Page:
Not Everything That Counts Can Be Counted

Not everything that can be counted counts. The post title and first sentence of today’s missive are a somewhat famous remark often attributed to Albert Einstein, but actually of unclear origin.

I think that some people who rely heavily on data analysis to make decisions–for example, like some football coaches–are actually doing so in order to absolve themselves of responsibility. “Well, the analytics said if we did X we had a 71% chance of winning, but if we did Y our chance was only 69%.”

Not all nominal differences in data are statistically significant. In addition, the underlying relationships between variables and outcomes can change as behaviors change, even if they modify only slightly, often before we realize they have changed. Such shifts render “old” data far less meaningful.

Not sure why I was compelled to write about this today. Yes, I see the irony of someone who was a pioneer in sports analytics and a “father” of Moneyball writing about the limitations of data.

Despite the fact some people believe that “machine learning” and “deep learning” will provide the answers to almost everything, I think that even when we have computer chips planted in our brains that can spit out the history of the universe at a billion words a second, we will still fail to correctly predict everything that happens.


My wonderful wife and I had important business to attend to yesterday that prevented us from attending the Barrett-Jackson auction. I think we will go today, but that is not a certainty.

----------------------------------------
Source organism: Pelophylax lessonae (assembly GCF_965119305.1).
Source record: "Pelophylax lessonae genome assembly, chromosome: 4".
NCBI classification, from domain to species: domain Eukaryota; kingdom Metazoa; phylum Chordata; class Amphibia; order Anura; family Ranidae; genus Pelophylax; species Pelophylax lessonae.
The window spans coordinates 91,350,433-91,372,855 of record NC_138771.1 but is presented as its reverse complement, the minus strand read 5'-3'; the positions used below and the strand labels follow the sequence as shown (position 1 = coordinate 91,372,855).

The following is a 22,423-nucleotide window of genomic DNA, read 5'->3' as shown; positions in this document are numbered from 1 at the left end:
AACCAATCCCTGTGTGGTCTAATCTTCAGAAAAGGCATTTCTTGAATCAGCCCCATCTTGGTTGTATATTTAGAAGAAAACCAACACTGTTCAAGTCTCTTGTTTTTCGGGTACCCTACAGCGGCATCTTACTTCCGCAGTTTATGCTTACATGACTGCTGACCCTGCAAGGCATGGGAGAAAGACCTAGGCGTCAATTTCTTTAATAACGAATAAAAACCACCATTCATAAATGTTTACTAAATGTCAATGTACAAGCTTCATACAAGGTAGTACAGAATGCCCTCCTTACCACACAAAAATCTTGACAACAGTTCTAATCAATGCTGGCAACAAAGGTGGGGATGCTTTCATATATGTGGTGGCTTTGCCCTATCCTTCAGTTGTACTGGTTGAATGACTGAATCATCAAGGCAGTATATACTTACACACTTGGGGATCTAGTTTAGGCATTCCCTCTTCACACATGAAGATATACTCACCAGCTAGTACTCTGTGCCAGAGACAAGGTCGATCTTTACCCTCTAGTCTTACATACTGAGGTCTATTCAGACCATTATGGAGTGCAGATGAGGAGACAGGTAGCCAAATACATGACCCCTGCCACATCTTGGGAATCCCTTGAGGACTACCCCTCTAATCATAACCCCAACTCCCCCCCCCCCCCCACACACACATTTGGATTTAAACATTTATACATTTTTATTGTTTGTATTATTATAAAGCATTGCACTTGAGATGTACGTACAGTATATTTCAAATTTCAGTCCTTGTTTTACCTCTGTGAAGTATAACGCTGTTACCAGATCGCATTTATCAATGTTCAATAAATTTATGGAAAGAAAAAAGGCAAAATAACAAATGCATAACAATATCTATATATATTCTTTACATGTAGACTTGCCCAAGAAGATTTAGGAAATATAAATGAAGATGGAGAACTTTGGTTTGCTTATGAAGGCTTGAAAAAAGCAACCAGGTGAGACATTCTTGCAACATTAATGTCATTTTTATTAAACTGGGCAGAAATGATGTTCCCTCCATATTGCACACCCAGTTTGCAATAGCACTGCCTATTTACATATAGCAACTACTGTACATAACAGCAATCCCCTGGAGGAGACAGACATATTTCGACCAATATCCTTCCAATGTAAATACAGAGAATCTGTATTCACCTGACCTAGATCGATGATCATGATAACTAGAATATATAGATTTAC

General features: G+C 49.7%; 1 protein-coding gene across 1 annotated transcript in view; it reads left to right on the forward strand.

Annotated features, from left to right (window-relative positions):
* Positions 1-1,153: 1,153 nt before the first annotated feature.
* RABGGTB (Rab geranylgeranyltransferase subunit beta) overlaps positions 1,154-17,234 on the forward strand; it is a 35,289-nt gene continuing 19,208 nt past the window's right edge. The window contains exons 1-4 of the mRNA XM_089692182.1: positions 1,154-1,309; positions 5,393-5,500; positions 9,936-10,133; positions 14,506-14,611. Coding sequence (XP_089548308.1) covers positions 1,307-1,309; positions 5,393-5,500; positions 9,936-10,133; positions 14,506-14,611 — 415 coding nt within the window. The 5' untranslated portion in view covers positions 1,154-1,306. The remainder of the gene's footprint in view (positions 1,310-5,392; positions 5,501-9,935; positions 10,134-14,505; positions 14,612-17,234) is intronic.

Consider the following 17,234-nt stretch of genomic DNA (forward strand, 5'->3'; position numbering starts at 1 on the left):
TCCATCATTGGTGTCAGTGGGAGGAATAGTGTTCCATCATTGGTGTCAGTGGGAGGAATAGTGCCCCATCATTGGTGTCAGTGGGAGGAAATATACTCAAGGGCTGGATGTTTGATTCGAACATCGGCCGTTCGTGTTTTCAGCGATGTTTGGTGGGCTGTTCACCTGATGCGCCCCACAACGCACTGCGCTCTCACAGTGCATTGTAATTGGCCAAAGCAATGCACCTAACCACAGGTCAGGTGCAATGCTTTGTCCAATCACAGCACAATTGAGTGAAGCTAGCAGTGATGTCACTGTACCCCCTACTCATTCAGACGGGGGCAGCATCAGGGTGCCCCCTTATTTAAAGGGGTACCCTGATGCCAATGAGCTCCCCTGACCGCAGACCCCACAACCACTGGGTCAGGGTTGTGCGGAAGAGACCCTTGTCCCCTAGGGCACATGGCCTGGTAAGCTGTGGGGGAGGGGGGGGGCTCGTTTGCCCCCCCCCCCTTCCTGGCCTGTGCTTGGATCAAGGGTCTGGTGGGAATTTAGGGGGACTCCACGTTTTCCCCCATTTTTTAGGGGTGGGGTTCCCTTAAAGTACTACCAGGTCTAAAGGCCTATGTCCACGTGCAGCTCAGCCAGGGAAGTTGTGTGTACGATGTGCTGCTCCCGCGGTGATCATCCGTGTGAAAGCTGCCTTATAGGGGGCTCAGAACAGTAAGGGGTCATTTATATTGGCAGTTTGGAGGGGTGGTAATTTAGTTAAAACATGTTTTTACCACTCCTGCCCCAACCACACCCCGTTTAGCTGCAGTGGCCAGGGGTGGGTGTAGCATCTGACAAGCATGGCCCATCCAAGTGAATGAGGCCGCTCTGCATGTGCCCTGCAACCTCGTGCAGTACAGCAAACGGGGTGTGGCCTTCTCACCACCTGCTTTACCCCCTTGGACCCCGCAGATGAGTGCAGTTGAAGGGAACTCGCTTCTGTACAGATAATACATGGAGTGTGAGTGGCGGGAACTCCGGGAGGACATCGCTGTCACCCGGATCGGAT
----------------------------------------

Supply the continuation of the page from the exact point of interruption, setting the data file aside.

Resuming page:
Here are just a few photos from the auction.



While they are not affordable for me at present, these C7 ZR1s are becoming more appealing. I could have a 700+ HP/700+ LB-FT of torque car without the risks inherent in after-market tuning.


We’ll see how this turns out. Below is a picture of most of the letter I received from the GI practice against whom I decided to file a complaint when I arrived late for an appointment and the receptionist refused to do anything to help me.



Am I just a typical self-entitled American? I don’t think so. A medical practice exists to help patients. Yes, I was late to an appointment (an honest mistake as I thought the appointment was an hour later than actually scheduled), but the receptionist made absolutely no effort to help me. The more I thought about it, the angrier I became. I didn’t file the complaint until six days had passed. I was hoping I might cool off, but I didn’t.

I doubt that anything substantive will result from this, but I had to express myself, nevertheless. Have any of you ever filed a formal complaint against a company? If you don’t mind sharing, I think most of us would like to read about the details. Of course, I once sued a very large American firm, but that’s another story for another day.







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8 thoughts on “Not Everything That Counts Can Be Counted

  1. I am missing Barrett-Jackson Scottsdale this year. I toyed with heading to Kissimmee for the Mecum auction, but the long drive and my schedule didn’t allow for it this year. I will plan better for next year.